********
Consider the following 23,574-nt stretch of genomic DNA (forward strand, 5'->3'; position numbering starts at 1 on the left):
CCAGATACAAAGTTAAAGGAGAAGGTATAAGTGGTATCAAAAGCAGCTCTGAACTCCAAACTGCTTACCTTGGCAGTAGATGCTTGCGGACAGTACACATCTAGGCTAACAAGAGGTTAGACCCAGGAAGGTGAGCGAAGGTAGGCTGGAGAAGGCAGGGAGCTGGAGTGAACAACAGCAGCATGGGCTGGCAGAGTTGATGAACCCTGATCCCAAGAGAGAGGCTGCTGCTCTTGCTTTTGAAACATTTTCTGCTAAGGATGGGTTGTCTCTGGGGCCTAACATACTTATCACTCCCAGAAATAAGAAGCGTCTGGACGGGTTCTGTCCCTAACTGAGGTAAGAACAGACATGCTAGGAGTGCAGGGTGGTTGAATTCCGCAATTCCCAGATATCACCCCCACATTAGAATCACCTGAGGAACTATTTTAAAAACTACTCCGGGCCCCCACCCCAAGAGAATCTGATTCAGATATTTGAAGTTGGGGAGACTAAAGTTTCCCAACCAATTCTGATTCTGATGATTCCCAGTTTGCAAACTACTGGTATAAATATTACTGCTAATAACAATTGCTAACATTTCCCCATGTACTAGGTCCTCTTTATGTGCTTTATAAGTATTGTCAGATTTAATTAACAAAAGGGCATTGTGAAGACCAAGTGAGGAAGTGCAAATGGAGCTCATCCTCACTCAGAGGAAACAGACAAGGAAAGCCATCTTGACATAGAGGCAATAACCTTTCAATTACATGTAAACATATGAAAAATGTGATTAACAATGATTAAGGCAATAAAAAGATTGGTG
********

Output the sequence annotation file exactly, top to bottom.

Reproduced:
Consider the following 23,574-nt stretch of genomic DNA (forward strand, 5'->3'; position numbering starts at 1 on the left):
CCAGATACAAAGTTAAAGGAGAAGGTATAAGTGGTATCAAAAGCAGCTCTGAACTCCAAACTGCTTACCTTGGCAGTAGATGCTTGCGGACAGTACACATCTAGGCTAACAAGAGGTTAGACCCAGGAAGGTGAGCGAAGGTAGGCTGGAGAAGGCAGGGAGCTGGAGTGAACAACAGCAGCATGGGCTGGCAGAGTTGATGAACCCTGATCCCAAGAGAGAGGCTGCTGCTCTTGCTTTTGAAACATTTTCTGCTAAGGATGGGTTGTCTCTGGGGCCTAACATACTTATCACTCCCAGAAATAAGAAGCGTCTGGACGGGTTCTGTCCCTAACTGAGGTAAGAACAGACATGCTAGGAGTGCAGGGTGGTTGAATTCCGCAATTCCCAGATATCACCCCCACATTAGAATCACCTGAGGAACTATTTTAAAAACTACTCCGGGCCCCCACCCCAAGAGAATCTGATTCAGATATTTGAAGTTGGGGAGACTAAAGTTTCCCAACCAATTCTGATTCTGATGATTCCCAGTTTGCAAACTACTGGTATAAATATTACTGCTAATAACAATTGCTAACATTTCCCCATGTACTAGGTCCTCTTTATGTGCTTTATAAGTATTGTCAGATTTAATTAACAAAAGGGCATTGTGAAGACCAAGTGAGGAAGTGCAAATGGAGCTCATCCTCACTCAGAGGAAACAGACAAGGAAAGCCATCTTGACATAGAGGCAATAACCTTTCAATTACATGTAAACATATGAAAAATGTGATTAACAATGATTAAGGCAATAAAAAGATTGGTG